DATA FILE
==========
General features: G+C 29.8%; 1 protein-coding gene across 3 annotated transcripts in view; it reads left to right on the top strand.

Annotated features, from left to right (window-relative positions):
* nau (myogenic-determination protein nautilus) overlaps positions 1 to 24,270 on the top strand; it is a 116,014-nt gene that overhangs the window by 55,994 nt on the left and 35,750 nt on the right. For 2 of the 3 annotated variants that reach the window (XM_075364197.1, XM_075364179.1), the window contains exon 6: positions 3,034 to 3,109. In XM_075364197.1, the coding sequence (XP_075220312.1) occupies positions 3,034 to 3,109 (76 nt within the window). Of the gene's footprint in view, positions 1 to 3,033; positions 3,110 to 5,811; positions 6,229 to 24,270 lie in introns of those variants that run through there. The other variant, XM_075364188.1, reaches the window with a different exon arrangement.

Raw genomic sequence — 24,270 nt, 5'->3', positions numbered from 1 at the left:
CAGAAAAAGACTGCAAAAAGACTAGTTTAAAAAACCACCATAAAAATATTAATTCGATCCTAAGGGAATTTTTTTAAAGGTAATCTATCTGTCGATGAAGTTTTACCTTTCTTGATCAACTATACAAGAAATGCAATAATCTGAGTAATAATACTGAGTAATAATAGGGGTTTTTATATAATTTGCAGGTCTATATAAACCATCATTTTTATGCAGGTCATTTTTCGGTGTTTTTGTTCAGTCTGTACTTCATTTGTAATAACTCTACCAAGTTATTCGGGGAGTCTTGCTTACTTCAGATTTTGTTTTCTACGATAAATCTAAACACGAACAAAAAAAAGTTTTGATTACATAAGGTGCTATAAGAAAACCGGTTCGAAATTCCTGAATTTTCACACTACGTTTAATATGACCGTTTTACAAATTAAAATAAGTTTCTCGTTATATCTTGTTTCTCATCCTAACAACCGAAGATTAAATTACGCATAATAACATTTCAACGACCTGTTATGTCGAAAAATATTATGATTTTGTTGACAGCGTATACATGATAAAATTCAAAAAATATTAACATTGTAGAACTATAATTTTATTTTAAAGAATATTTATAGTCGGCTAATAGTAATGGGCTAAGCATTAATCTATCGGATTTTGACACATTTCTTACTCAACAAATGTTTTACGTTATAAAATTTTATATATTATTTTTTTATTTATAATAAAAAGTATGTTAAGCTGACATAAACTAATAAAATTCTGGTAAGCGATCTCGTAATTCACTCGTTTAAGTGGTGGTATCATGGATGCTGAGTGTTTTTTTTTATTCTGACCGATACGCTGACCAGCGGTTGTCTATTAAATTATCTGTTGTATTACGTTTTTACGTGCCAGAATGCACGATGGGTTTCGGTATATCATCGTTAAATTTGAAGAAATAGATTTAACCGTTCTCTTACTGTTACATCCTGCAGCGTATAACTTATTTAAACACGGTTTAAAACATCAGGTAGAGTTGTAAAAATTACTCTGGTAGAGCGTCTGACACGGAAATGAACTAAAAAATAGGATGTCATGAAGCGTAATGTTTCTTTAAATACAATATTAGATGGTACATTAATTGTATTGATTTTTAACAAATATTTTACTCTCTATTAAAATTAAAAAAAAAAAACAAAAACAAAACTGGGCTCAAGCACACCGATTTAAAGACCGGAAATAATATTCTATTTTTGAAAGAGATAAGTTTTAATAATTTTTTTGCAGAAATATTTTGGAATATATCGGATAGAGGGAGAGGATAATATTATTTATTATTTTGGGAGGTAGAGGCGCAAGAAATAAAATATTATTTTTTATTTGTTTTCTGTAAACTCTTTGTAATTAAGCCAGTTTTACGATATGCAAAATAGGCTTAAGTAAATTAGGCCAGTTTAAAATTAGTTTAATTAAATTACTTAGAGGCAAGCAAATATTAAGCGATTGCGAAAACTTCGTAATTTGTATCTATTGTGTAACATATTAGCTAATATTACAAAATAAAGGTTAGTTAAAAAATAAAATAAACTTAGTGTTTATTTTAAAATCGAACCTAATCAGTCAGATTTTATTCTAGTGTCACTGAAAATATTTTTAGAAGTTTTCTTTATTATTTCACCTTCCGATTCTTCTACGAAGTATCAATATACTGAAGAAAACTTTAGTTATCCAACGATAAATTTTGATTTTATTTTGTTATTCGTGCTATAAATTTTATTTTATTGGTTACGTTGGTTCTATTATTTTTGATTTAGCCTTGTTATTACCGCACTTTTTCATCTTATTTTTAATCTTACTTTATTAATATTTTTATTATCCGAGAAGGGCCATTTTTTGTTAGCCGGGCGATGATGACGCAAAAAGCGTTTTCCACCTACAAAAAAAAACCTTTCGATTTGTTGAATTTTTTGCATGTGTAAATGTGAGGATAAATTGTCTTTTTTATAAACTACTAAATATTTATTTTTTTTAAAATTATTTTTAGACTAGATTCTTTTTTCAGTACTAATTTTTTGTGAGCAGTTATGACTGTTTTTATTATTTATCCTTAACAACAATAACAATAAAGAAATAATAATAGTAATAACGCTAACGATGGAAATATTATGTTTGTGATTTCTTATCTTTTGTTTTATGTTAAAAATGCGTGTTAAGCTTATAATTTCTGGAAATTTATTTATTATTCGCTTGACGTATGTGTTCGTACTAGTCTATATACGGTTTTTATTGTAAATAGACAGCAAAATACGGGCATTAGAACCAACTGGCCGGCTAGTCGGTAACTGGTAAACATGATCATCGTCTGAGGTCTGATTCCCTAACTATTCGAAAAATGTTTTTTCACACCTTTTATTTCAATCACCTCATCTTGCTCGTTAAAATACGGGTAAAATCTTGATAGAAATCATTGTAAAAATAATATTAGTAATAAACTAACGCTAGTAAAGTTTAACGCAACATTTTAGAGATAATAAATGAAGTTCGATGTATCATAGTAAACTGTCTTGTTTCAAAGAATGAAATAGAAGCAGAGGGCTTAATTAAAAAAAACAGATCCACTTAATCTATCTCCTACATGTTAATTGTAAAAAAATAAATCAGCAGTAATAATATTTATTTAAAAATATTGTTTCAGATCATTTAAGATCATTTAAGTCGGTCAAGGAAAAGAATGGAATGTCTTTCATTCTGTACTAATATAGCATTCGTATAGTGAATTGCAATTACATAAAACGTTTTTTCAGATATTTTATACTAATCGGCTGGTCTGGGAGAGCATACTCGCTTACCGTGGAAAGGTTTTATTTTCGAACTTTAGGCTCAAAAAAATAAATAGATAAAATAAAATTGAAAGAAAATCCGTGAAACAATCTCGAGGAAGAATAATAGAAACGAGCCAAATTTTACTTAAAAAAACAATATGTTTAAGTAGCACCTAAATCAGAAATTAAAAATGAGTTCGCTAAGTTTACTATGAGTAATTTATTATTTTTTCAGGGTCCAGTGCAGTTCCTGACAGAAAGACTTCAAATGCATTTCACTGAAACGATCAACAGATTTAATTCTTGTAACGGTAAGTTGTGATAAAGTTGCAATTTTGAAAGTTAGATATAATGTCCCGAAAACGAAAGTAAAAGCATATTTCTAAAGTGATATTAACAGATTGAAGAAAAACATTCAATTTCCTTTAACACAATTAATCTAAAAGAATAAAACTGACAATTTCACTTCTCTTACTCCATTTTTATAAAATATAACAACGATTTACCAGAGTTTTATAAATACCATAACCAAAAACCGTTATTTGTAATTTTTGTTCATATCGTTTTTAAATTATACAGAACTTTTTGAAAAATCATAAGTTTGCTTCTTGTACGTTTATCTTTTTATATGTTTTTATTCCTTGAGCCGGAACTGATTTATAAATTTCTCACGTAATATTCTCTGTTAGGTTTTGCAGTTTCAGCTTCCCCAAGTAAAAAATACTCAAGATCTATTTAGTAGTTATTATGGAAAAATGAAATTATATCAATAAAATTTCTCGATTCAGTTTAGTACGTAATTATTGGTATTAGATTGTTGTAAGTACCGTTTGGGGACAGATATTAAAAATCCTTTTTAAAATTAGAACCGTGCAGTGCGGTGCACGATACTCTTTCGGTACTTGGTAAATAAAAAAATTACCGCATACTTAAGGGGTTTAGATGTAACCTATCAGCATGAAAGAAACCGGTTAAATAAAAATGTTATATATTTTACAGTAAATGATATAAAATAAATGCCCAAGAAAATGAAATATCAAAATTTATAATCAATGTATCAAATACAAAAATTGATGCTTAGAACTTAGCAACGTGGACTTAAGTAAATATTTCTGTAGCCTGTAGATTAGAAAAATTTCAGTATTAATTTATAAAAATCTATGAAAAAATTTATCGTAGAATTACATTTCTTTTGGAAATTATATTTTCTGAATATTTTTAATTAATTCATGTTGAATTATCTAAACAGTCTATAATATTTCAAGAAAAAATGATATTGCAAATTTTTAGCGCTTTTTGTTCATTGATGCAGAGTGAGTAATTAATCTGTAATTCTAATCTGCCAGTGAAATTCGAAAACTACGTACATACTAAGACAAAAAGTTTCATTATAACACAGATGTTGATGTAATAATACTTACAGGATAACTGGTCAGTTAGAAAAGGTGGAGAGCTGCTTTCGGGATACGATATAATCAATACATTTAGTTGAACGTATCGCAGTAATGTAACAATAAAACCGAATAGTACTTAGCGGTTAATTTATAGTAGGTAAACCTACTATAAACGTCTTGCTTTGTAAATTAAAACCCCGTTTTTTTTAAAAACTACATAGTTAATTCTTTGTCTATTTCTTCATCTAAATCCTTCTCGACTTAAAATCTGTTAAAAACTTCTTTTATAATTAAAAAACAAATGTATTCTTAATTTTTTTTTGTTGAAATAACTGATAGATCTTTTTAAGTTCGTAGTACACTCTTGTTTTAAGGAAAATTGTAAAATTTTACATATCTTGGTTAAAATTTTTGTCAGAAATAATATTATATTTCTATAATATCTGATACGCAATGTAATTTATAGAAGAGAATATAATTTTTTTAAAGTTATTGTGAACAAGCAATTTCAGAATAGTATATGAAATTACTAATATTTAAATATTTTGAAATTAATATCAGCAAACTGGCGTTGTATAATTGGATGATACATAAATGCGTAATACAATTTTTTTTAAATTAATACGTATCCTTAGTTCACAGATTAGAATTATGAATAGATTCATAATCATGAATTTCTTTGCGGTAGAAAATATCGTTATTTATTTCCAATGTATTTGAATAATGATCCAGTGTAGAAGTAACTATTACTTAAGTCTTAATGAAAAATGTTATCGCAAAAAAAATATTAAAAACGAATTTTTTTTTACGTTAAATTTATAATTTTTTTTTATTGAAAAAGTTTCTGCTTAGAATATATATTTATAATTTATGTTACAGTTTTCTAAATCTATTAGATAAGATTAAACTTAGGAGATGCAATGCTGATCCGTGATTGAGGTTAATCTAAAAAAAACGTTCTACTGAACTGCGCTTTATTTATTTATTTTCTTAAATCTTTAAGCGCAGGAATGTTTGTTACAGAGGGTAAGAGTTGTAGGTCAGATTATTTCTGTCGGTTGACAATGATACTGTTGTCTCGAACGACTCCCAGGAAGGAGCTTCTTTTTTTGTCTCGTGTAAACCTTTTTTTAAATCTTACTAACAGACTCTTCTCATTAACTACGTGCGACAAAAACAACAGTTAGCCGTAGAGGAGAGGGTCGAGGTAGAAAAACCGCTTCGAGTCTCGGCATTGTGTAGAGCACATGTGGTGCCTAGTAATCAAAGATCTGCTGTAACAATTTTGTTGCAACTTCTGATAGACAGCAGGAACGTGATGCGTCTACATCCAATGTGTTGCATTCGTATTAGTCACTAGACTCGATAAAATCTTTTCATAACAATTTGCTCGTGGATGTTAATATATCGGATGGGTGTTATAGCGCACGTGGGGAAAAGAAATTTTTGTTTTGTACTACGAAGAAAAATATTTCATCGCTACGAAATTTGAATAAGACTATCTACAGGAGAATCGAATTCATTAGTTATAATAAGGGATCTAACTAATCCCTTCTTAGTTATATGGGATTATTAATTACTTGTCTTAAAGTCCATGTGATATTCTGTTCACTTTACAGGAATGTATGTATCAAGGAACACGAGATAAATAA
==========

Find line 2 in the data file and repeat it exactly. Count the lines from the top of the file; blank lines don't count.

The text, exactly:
Annotated features, from left to right (window-relative positions):